Time and time again, I’m hearing stories about people ducking in order to avoid an uncomfortable conversation, a possible conflict, an angry spouse, an annoying co-worker, etc. Both men and women fall prey to the ducking phenomenon. Not surprisingly, ducking works no better for men than it does for women. Ducking is a bad move for anyone, regardless of whether they do it at home or work, or with friends, parents, siblings or children.
More often than not, the very thing that ducking is designed to do—get people off our backs—is the very thing it creates—people on our backs. So many of us duck, though, because, in the short run, it does get us what we want. It avoids a conflict, settles our partners down and gives us a respite from conflict…for the moment. The problem happens later, when the issue resurfaces, when we didn’t do what we said we were going to do or when we refuse to discuss things in any meaningful way.
Here are several examples of the way we duck:
1. Make promises we have no intention of keeping just to get someone to stop yelling, nagging or complaining.
2. Avoid sharing information that we know will upset someone. In other words, we partake in lies of omission and think it’s okay as long as it wasn’t an overt lie.
3. Complain, rant and rave to our friends or co-workers about someone, yet never say anything to the person we’re upset with.
4. Deny being upset with someone when they ask us directly, then go behind their back to tell others how angry we are.
5. Tell people what we think they want to hear rather than compassionately telling them the truth.
6. Making up excuses about why we can’t go out with someone or attend an event or…rather than being honest about why we don’t want to go.
7. Refusing to discuss something with your partner, friend, etc. that you know would upset them because you don’t want to get into a fight or you just want to let it go and move past it.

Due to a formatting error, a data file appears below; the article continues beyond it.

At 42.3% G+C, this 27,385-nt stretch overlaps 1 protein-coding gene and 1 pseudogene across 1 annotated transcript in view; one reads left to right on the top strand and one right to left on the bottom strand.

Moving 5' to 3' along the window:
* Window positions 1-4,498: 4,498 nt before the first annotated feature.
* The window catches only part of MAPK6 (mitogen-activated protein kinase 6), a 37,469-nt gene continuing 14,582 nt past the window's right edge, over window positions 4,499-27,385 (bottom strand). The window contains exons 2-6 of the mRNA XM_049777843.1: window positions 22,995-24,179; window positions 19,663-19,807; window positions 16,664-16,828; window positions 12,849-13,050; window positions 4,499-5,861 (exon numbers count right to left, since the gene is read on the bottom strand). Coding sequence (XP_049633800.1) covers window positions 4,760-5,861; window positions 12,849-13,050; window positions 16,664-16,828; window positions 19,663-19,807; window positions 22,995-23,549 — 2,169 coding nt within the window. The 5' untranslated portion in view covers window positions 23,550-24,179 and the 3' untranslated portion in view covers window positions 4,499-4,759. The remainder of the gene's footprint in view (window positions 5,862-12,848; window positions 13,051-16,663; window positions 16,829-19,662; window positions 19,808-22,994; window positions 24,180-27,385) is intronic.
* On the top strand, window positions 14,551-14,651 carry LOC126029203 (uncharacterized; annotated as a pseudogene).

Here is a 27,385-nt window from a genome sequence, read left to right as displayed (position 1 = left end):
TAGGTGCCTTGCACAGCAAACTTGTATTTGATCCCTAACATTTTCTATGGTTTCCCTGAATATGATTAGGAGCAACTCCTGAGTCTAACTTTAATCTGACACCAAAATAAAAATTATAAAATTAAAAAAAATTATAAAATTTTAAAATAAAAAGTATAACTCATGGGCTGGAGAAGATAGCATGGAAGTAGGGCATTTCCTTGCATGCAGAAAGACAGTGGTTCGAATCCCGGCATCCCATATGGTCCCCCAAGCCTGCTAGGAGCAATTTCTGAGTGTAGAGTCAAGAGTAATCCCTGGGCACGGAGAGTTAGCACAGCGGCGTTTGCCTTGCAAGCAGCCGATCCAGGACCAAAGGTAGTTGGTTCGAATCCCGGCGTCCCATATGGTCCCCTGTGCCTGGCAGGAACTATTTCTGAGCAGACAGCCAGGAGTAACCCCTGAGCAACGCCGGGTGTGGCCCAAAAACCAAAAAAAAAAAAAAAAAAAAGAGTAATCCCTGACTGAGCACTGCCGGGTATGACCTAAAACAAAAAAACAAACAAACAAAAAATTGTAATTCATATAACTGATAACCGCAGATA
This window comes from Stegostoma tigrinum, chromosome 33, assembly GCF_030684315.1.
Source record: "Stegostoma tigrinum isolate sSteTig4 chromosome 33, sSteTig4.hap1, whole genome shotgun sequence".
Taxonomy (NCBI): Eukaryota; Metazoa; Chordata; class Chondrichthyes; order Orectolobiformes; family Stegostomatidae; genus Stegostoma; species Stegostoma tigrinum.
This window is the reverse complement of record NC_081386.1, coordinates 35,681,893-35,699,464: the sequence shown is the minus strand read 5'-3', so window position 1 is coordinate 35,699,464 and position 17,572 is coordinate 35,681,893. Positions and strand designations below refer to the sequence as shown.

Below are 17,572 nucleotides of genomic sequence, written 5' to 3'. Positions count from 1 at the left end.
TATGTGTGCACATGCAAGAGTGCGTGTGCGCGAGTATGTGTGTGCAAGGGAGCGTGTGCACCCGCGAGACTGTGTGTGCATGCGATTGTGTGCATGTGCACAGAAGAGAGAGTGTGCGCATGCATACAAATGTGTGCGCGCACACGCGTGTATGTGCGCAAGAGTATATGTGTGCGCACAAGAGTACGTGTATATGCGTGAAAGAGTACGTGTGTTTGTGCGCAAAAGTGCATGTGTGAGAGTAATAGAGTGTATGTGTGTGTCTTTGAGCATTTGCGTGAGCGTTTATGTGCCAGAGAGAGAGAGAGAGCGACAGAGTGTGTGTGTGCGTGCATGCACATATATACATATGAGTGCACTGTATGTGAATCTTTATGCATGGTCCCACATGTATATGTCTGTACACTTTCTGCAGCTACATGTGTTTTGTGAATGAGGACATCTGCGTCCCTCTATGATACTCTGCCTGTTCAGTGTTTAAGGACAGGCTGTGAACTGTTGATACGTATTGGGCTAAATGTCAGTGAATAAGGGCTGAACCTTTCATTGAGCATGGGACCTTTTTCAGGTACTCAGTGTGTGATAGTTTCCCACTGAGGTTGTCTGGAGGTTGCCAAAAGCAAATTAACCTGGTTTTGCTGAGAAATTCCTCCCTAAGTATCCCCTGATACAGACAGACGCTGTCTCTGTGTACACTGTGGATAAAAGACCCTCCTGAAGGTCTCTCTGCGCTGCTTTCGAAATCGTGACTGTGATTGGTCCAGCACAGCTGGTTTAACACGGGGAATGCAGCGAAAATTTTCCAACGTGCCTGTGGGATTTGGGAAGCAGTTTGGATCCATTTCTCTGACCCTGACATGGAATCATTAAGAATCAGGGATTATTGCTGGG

This list could go on and on since there are endless ways we duck. The bottom line however, is that it doesn’t serve us. Ducking often results in others feeling frustrated, untrusting and hopeless with us and in our relationship. It leaves us feeling fearful, resentful and tense. Over the long haul these consequences build to unwieldy proportions, resulting in major problems in our relationships or in our lives.
Stop the ducking. Learn to be honest and forthright. Although this is an incredibly difficult shift to make, it is also a powerful one. When we’re able to step into life in an honest, respectful and forthright manner, we feel incredibly grounded, centered and strong. We feel healthy. It’s a powerful shift, not only for ourselves, but for those around us as well. Stop ducking and step in as a healthy, centered adult.
CHALLENGE: Pay attention to all the times you duck in life. Get conscious about how you do this and why. Begin to step into the world differently by choosing a safe person to begin to be honest and forthright with. Notice what it feels like when you are truthful in a clean fashion—regardless of how others respond. Every time you’re successful, pause and take that moment of health in. Pat yourself on the back for your courage.